Gas Control in Underground Coal Mining
AUTHORS: D.P. Creedy, A. Saghafi, R. Lama
DATE: April 1997
Methane-rich gases occur naturally in coal seams and are released whenever these are disturbed by mining. Emissions of carbon dioxide are also encountered in some countries. The risks associated with these gases in underground coal mines are minimised by diluting them to safe concentrations with ventilation air, diverting gas away from working areas and, if necessary, capturing gas in boreholes before it can enter mine airways.
Increasing gas flows are an inevitable consequence of increasing rates of coal production, especially on longwall faces where seams above and below the worked seam can contribute substantial quantities of gas. Most countries with high-production, mechanised longwall operations at depth would be unable to achieve their coal production targets without gas capture systems.
This report reviews ventilation and gas drainage practices that have been developed in various countries to facilitate the working not only of gassy seams but also those that are prone to instantaneous outbursts of gas and coal or rock. There is considerable scope for improving gas control in underground coal mines, particularly in the non-OECD countries where the frequency and severity of gas-related incidents are unacceptably high.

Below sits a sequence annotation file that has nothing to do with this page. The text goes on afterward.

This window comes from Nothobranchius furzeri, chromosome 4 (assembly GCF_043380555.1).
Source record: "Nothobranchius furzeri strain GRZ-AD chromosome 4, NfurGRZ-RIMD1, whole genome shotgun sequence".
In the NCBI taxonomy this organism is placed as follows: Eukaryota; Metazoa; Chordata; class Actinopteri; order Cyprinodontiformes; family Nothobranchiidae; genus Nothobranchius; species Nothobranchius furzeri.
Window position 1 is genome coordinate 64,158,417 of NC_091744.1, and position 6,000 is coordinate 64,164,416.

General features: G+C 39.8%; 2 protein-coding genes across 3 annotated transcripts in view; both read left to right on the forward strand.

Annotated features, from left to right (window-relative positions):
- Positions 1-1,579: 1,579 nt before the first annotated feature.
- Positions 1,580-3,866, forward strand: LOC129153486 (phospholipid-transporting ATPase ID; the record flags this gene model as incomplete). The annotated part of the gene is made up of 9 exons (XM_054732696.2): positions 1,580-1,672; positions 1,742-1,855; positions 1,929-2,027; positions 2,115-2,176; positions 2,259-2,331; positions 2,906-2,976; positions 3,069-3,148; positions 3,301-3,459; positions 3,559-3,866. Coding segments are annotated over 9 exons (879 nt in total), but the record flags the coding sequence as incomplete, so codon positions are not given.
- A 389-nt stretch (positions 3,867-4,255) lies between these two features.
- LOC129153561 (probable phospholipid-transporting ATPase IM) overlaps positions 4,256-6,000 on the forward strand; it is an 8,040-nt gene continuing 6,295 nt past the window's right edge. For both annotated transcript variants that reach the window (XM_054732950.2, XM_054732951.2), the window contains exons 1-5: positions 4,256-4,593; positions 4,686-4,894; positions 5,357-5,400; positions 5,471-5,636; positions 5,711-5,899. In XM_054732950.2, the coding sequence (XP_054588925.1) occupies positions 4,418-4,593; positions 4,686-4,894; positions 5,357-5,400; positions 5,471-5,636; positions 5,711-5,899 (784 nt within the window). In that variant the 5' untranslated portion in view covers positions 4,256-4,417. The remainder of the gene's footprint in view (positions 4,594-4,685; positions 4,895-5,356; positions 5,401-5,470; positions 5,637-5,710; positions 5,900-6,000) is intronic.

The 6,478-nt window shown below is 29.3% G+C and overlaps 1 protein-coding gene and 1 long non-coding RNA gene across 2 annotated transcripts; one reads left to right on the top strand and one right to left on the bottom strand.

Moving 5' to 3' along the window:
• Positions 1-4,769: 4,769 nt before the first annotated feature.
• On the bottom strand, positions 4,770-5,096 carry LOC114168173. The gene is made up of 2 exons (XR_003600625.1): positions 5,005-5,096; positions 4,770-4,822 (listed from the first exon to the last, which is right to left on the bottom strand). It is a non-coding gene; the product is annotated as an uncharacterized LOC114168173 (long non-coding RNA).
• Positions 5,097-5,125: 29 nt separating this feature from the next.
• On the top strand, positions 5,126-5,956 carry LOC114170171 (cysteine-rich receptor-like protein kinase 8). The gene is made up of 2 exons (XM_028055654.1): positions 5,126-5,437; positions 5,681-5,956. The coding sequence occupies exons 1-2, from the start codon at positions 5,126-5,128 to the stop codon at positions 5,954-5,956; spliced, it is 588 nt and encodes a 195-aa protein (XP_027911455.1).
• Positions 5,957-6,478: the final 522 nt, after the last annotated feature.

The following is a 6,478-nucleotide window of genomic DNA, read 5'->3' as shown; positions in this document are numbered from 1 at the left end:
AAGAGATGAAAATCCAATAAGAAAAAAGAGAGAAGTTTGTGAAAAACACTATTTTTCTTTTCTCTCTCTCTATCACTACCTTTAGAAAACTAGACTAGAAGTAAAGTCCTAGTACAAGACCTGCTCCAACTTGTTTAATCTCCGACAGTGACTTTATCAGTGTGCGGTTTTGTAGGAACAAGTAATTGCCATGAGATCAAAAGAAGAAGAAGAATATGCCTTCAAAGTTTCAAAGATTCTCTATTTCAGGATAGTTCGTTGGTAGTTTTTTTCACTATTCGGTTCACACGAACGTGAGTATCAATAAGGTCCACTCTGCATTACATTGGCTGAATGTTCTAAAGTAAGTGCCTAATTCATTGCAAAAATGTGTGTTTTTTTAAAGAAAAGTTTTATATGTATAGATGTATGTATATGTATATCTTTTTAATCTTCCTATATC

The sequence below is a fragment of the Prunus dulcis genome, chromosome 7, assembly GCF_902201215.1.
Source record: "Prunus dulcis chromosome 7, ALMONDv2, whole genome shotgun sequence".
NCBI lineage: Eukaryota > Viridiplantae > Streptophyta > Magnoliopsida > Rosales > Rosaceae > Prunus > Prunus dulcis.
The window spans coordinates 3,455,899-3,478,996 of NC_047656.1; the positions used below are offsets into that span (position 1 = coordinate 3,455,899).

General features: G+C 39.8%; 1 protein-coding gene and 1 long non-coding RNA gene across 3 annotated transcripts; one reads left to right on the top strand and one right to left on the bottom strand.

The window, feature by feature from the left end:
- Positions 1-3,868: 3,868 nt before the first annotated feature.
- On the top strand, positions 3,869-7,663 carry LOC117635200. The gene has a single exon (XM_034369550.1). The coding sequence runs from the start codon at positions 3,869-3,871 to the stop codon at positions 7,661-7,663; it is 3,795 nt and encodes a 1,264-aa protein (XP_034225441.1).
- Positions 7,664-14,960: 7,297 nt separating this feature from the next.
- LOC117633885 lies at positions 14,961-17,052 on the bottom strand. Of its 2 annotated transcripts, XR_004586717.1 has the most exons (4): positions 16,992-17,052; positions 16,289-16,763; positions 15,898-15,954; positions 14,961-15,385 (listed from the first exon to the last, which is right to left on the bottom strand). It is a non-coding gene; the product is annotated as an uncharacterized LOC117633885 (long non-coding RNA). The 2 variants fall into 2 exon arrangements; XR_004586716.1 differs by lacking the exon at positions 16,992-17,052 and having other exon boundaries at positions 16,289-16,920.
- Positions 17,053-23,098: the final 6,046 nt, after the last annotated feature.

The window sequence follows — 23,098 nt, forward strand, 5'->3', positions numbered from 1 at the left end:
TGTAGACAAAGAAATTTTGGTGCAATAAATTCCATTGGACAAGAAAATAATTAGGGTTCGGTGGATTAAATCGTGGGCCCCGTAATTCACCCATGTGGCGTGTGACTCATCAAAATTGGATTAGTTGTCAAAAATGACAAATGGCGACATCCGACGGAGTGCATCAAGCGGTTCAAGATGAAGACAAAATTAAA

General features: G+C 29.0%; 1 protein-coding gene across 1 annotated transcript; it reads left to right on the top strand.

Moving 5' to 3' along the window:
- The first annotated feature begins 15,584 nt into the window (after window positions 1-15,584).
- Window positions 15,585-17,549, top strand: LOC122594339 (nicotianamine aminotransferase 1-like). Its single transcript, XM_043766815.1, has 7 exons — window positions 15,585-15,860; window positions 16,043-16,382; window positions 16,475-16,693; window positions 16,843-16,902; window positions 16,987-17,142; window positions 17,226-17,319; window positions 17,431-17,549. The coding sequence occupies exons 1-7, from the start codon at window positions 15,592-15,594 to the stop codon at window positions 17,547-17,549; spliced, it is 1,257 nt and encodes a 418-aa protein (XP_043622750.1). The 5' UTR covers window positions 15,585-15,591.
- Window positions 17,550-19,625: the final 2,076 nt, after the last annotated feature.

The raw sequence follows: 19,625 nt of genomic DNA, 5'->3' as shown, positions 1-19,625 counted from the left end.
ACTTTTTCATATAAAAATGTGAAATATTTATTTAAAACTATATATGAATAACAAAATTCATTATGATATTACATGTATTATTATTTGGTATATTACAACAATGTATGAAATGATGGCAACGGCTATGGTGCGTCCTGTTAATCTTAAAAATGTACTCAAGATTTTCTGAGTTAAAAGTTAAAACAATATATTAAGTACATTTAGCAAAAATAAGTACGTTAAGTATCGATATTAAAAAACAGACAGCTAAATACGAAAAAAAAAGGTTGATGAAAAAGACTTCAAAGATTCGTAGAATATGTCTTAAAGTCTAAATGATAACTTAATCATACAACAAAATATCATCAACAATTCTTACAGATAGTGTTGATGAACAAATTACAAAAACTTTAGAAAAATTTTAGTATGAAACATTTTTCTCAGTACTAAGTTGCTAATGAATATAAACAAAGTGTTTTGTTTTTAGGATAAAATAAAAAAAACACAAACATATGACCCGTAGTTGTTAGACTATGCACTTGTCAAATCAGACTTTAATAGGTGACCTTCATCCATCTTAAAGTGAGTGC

The importance of health and safety management systems, safety management systems, safety legislation and enforcement, human attitudes, training, planning and equipment maintenance to the successful implementation of existing or new technology is stressed. Opportunities for transferring gas control technology are identified, as are research needs to fill remaining knowledge gaps. Greater use could be made of the methane captured in coal mine gas drainage systems. Although the environmental benefits of mine gas utilisation schemes are well recognised, the cost benefits have not always materialised.